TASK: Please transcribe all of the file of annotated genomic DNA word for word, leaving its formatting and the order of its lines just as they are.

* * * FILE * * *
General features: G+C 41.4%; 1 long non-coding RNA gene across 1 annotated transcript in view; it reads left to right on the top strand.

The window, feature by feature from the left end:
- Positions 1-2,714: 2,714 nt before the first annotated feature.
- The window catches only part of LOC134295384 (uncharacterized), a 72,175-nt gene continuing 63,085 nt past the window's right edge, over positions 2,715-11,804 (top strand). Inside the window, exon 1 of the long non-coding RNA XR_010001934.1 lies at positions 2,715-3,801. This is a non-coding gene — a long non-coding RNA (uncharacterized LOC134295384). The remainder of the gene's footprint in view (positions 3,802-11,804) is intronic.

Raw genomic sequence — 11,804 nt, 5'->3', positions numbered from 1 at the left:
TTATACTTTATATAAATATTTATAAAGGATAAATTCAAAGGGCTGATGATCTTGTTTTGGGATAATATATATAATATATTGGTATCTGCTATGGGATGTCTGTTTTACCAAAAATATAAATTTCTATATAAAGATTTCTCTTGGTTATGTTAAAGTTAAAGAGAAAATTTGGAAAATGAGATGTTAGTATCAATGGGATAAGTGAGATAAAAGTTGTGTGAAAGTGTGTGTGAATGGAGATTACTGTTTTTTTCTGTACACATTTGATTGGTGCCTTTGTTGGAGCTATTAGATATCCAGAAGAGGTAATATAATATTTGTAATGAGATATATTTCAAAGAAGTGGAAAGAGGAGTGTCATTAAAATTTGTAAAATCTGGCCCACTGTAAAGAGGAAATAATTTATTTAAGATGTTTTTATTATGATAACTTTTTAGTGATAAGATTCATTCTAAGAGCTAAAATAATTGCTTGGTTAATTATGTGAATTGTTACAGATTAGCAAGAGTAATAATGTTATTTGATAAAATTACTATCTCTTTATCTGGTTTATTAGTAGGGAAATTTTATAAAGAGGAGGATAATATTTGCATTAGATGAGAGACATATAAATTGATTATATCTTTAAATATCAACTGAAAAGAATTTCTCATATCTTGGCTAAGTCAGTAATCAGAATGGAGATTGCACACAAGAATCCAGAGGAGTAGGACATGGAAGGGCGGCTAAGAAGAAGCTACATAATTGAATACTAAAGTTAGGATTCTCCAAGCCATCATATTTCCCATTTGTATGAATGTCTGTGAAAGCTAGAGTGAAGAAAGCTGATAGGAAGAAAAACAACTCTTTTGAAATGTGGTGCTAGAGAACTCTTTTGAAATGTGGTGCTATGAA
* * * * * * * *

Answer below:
General features: G+C 41.4%; 1 long non-coding RNA gene across 1 annotated transcript in view; it reads left to right on the top strand.

The window, feature by feature from the left end:
- Positions 1-2,714: 2,714 nt before the first annotated feature.
- The window catches only part of LOC134295384 (uncharacterized), a 72,175-nt gene continuing 63,085 nt past the window's right edge, over positions 2,715-11,804 (top strand). Inside the window, exon 1 of the long non-coding RNA XR_010001934.1 lies at positions 2,715-3,801. This is a non-coding gene — a long non-coding RNA (uncharacterized LOC134295384). The remainder of the gene's footprint in view (positions 3,802-11,804) is intronic.

Raw genomic sequence — 11,804 nt, 5'->3', positions numbered from 1 at the left:
TTATACTTTATATAAATATTTATAAAGGATAAATTCAAAGGGCTGATGATCTTGTTTTGGGATAATATATATAATATATTGGTATCTGCTATGGGATGTCTGTTTTACCAAAAATATAAATTTCTATATAAAGATTTCTCTTGGTTATGTTAAAGTTAAAGAGAAAATTTGGAAAATGAGATGTTAGTATCAATGGGATAAGTGAGATAAAAGTTGTGTGAAAGTGTGTGTGAATGGAGATTACTGTTTTTTTCTGTACACATTTGATTGGTGCCTTTGTTGGAGCTATTAGATATCCAGAAGAGGTAATATAATATTTGTAATGAGATATATTTCAAAGAAGTGGAAAGAGGAGTGTCATTAAAATTTGTAAAATCTGGCCCACTGTAAAGAGGAAATAATTTATTTAAGATGTTTTTATTATGATAACTTTTTAGTGATAAGATTCATTCTAAGAGCTAAAATAATTGCTTGGTTAATTATGTGAATTGTTACAGATTAGCAAGAGTAATAATGTTATTTGATAAAATTACTATCTCTTTATCTGGTTTATTAGTAGGGAAATTTTATAAAGAGGAGGATAATATTTGCATTAGATGAGAGACATATAAATTGATTATATCTTTAAATATCAACTGAAAAGAATTTCTCATATCTTGGCTAAGTCAGTAATCAGAATGGAGATTGCACACAAGAATCCAGAGGAGTAGGACATGGAAGGGCGGCTAAGAAGAAGCTACATAATTGAATACTAAAGTTAGGATTCTCCAAGCCATCATATTTCCCATTTGTATGAATGTCTGTGAAAGCTAGAGTGAAGAAAGCTGATAGGAAGAAAAACAACTCTTTTGAAATGTGGTGCTAGAGAACTCTTTTGAAATGTGGTGCTATGAA